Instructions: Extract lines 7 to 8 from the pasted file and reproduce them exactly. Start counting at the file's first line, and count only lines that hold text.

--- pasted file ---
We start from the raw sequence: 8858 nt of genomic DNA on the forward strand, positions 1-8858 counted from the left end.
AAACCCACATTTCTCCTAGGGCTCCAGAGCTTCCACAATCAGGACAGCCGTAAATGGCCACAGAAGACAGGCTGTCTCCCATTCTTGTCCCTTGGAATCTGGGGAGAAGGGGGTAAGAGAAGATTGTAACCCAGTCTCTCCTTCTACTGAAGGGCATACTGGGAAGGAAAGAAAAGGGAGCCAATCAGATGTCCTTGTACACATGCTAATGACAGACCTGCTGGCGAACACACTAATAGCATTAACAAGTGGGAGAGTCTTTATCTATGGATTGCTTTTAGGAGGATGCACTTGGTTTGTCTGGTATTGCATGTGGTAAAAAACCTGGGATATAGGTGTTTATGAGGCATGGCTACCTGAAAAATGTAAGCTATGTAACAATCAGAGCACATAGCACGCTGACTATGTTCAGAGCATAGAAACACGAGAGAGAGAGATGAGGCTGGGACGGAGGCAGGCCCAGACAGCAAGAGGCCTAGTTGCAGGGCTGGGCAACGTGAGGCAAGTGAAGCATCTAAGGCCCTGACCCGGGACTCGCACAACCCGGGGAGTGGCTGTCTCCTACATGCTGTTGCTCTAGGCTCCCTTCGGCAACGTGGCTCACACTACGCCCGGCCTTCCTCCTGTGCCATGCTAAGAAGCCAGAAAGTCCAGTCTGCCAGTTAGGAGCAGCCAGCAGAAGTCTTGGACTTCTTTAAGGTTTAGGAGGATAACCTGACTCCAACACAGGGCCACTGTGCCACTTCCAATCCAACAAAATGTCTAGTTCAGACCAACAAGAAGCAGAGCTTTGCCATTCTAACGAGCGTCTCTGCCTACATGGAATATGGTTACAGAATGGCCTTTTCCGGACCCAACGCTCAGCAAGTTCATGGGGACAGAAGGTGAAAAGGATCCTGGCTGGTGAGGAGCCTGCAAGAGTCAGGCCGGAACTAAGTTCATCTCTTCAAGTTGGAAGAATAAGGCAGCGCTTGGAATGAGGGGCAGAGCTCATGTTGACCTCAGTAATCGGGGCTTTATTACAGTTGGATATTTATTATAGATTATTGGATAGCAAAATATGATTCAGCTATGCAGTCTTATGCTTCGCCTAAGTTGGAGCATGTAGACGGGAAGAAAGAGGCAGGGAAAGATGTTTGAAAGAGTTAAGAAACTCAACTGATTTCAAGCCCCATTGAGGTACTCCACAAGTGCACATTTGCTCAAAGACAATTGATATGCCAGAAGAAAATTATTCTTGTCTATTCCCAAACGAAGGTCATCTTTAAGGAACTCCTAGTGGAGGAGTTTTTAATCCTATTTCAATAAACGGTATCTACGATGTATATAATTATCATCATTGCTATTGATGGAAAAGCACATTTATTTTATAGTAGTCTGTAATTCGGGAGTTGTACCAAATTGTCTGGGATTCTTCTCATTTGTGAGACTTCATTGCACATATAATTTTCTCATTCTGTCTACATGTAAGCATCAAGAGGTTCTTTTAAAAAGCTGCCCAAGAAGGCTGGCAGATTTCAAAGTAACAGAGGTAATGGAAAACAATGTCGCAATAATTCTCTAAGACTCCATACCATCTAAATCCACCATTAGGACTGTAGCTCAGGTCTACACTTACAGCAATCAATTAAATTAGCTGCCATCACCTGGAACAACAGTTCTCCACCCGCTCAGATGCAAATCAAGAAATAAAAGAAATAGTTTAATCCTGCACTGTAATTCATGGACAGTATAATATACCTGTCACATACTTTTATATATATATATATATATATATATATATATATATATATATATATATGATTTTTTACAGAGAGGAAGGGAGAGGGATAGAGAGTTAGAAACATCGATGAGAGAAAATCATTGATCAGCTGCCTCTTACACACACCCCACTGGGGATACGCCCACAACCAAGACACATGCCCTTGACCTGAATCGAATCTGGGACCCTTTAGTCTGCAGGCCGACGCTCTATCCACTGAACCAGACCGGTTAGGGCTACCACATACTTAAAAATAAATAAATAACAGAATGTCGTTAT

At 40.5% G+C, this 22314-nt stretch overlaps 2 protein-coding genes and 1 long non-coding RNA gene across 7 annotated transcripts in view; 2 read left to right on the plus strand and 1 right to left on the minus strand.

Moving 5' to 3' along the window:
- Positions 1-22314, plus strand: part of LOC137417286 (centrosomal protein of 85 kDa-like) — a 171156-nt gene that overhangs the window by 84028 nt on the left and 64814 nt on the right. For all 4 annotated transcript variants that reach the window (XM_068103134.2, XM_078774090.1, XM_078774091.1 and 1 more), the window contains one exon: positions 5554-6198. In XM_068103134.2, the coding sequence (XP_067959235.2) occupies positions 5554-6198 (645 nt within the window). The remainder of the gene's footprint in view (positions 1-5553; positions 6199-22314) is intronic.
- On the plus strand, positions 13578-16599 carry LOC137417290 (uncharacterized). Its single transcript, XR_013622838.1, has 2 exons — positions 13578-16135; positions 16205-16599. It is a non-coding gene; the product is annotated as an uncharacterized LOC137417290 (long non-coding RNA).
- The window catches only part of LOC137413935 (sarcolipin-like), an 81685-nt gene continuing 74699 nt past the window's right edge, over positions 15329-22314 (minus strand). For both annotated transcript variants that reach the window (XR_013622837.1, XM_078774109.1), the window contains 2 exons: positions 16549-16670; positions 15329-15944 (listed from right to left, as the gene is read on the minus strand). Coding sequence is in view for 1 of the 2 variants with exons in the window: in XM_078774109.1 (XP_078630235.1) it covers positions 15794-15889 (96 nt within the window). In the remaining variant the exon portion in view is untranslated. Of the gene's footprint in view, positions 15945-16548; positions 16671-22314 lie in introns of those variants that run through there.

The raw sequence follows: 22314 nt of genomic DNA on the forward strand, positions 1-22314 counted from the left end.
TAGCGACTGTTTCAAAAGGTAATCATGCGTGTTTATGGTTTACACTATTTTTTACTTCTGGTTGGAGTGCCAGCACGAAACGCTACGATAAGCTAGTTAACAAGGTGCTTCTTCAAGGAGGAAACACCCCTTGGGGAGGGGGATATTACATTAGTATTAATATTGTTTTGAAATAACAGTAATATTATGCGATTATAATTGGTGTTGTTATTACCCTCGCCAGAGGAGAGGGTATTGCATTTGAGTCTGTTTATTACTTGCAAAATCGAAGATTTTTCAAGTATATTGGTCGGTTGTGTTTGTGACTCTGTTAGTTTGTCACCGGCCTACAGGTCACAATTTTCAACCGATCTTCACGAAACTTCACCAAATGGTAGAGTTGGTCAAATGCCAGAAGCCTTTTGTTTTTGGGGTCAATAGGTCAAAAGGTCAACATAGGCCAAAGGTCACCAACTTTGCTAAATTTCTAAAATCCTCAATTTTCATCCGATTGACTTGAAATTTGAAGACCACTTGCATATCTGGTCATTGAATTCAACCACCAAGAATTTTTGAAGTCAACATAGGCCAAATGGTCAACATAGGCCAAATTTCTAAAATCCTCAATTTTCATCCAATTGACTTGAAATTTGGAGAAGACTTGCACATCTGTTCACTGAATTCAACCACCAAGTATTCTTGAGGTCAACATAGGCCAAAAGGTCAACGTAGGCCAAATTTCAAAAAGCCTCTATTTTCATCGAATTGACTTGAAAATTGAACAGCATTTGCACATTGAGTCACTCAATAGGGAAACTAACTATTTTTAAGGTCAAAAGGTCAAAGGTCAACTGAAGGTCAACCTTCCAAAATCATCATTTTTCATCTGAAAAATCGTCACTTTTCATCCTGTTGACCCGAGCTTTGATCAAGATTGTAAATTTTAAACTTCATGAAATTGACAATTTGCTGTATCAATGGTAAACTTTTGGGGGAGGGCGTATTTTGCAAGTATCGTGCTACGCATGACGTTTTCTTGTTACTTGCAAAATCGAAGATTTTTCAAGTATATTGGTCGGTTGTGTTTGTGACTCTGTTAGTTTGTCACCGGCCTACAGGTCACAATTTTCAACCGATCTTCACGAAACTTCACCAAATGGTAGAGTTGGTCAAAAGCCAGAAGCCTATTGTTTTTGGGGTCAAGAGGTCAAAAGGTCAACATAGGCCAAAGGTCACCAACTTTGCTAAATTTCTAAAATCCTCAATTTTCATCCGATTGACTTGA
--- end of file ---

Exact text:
- The window catches only part of LOC137413935 (sarcolipin-like), an 81685-nt gene continuing 74699 nt past the window's right edge, over positions 15329-22314 (minus strand). For both annotated transcript variants that reach the window (XR_013622837.1, XM_078774109.1), the window contains 2 exons: positions 16549-16670; positions 15329-15944 (listed from right to left, as the gene is read on the minus strand). Coding sequence is in view for 1 of the 2 variants with exons in the window: in XM_078774109.1 (XP_078630235.1) it covers positions 15794-15889 (96 nt within the window). In the remaining variant the exon portion in view is untranslated. Of the gene's footprint in view, positions 15945-16548; positions 16671-22314 lie in introns of those variants that run through there.

The raw sequence follows: 22314 nt of genomic DNA on the forward strand, positions 1-22314 counted from the left end.